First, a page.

water to cover. Add three pints of milk, boil five 
minutes (using double boiler), stir in yolks of four 
eggs, one cup of sugar. Let §cald. Add whites, 
of four eggs beaten to a froth. Flavor with Chap- 
man & Smith's extract of vanilla. 

VELVET BLANC MANGE. 

Emma A. Tucker, 

Two cup sweet cream, half ounce Cooper's 
gelatine, soaked in very little cold water one hour, 
one-half cup powdered w^hite sugar, one teaspoon 
ChajDman & Smith's extract bitter almonds. Heat 
the cream to boiling, stir in the gelatine and 
sugar, and as soon as they are dissolved take from 
the fire, beat ten minutes; flavor and pour into 
mould wet with cold water. Stick over the top — 
when turned out and ready to serve — blanched 
almonds. 



A Rubber Stamp 

For Marking Your Linen, Sheets, etc. 

Made to order in any style at the 



/here you can also have your menus printed in attractive shape. 



CAKES. 121 



CAKES.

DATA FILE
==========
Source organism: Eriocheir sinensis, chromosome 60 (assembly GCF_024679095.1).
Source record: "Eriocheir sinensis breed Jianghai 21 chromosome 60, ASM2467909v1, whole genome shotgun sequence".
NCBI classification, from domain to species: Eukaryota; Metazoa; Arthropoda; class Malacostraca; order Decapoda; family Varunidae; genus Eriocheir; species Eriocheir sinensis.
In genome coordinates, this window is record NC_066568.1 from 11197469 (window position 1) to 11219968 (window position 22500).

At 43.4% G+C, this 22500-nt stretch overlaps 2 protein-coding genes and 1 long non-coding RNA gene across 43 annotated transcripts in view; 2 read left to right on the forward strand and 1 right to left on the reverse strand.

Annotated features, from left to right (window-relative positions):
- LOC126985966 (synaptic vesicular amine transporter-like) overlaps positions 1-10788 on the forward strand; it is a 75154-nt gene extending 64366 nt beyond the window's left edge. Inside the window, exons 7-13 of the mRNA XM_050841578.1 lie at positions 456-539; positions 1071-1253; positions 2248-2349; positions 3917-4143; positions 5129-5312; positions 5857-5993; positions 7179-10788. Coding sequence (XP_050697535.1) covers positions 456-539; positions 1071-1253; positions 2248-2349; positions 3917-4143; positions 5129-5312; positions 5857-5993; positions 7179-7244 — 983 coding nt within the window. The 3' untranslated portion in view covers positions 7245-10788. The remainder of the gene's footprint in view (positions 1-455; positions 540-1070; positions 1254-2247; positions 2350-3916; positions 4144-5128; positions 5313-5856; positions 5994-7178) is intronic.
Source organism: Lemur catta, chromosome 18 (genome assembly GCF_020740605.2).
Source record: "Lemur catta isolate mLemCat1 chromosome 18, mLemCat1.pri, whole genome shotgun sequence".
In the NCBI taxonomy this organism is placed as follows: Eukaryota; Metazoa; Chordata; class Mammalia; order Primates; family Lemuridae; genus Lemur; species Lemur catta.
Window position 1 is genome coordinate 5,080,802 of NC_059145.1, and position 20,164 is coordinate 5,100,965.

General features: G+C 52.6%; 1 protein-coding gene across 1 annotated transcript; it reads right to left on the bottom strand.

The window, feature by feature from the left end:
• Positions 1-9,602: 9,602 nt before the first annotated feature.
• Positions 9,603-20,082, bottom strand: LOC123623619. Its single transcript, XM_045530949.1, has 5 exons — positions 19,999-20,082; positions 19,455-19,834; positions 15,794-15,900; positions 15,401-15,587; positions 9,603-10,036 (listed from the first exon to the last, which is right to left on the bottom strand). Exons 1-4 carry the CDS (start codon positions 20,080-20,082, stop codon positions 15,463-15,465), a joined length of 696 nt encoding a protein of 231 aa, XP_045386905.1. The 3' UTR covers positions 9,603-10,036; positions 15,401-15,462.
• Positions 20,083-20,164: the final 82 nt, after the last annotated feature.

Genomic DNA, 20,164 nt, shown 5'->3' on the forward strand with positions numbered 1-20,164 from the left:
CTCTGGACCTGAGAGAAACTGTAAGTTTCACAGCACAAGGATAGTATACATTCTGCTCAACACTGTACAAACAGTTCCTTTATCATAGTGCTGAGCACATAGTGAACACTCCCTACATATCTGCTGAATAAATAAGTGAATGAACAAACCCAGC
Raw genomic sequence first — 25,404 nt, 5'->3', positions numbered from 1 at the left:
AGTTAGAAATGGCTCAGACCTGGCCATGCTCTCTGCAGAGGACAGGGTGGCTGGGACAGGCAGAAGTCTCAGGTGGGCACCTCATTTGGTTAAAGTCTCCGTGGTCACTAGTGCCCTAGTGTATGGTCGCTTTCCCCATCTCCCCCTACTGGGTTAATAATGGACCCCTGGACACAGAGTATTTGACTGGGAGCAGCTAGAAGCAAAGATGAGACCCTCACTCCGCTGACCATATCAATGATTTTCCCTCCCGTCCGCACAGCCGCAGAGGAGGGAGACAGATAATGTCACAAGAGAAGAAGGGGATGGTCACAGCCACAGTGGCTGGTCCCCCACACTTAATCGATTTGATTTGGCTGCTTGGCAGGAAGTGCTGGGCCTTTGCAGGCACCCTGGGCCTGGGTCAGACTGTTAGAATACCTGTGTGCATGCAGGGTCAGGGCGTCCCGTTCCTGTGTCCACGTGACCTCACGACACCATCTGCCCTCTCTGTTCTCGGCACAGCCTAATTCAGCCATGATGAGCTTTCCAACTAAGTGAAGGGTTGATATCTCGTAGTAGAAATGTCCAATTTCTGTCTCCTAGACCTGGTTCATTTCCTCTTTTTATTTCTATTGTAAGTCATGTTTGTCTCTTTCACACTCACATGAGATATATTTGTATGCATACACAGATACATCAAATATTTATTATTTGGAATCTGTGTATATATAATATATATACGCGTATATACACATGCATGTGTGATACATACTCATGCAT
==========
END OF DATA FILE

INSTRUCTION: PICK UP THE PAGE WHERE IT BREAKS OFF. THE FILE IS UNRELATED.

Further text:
''He that would have a cake out of the wheat, must tarn^ the 
grinding Hereafter the kneading, the making of the cakes, 
the heating of the oven, and the baking : nay, you must^stay 
the cooling, too, or >ou may chance to burn your lips" 

— Troilus and Crcssida. 



Cake makers often condemn the recipe when the 
fault lies in themselves. Here are a few general 
rules: Always use the best materials. When 
commencing- have all the ingredients ready, weighed 
or measured, the tins lined with paper and greased 
(or grease the pans, have them cold and dust well 
with flour.) For cakes which require [long baking 
use several layers of paper. Use granulated sugar 
dried and sifted. Always dry the flour and sift it